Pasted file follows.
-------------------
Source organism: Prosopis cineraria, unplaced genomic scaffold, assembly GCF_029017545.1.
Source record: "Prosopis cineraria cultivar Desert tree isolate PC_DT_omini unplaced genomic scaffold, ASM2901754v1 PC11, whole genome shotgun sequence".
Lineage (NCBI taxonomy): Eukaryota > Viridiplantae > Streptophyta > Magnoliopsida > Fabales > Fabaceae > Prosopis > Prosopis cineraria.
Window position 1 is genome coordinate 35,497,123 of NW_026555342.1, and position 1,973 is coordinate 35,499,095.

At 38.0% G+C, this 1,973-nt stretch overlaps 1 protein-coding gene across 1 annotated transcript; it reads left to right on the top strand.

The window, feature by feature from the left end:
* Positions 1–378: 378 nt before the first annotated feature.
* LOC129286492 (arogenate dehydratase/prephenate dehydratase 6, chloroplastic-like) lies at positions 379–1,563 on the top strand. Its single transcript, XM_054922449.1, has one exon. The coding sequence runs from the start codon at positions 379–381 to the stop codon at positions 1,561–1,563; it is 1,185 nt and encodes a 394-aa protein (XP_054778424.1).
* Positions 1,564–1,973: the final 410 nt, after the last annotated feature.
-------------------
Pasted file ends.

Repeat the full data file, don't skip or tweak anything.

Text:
Source organism: Prosopis cineraria, unplaced genomic scaffold, assembly GCF_029017545.1.
Source record: "Prosopis cineraria cultivar Desert tree isolate PC_DT_omini unplaced genomic scaffold, ASM2901754v1 PC11, whole genome shotgun sequence".
Lineage (NCBI taxonomy): Eukaryota > Viridiplantae > Streptophyta > Magnoliopsida > Fabales > Fabaceae > Prosopis > Prosopis cineraria.
Window position 1 is genome coordinate 35,497,123 of NW_026555342.1, and position 1,973 is coordinate 35,499,095.

At 38.0% G+C, this 1,973-nt stretch overlaps 1 protein-coding gene across 1 annotated transcript; it reads left to right on the top strand.

The window, feature by feature from the left end:
* Positions 1–378: 378 nt before the first annotated feature.
* LOC129286492 (arogenate dehydratase/prephenate dehydratase 6, chloroplastic-like) lies at positions 379–1,563 on the top strand. Its single transcript, XM_054922449.1, has one exon. The coding sequence runs from the start codon at positions 379–381 to the stop codon at positions 1,561–1,563; it is 1,185 nt and encodes a 394-aa protein (XP_054778424.1).
* Positions 1,564–1,973: the final 410 nt, after the last annotated feature.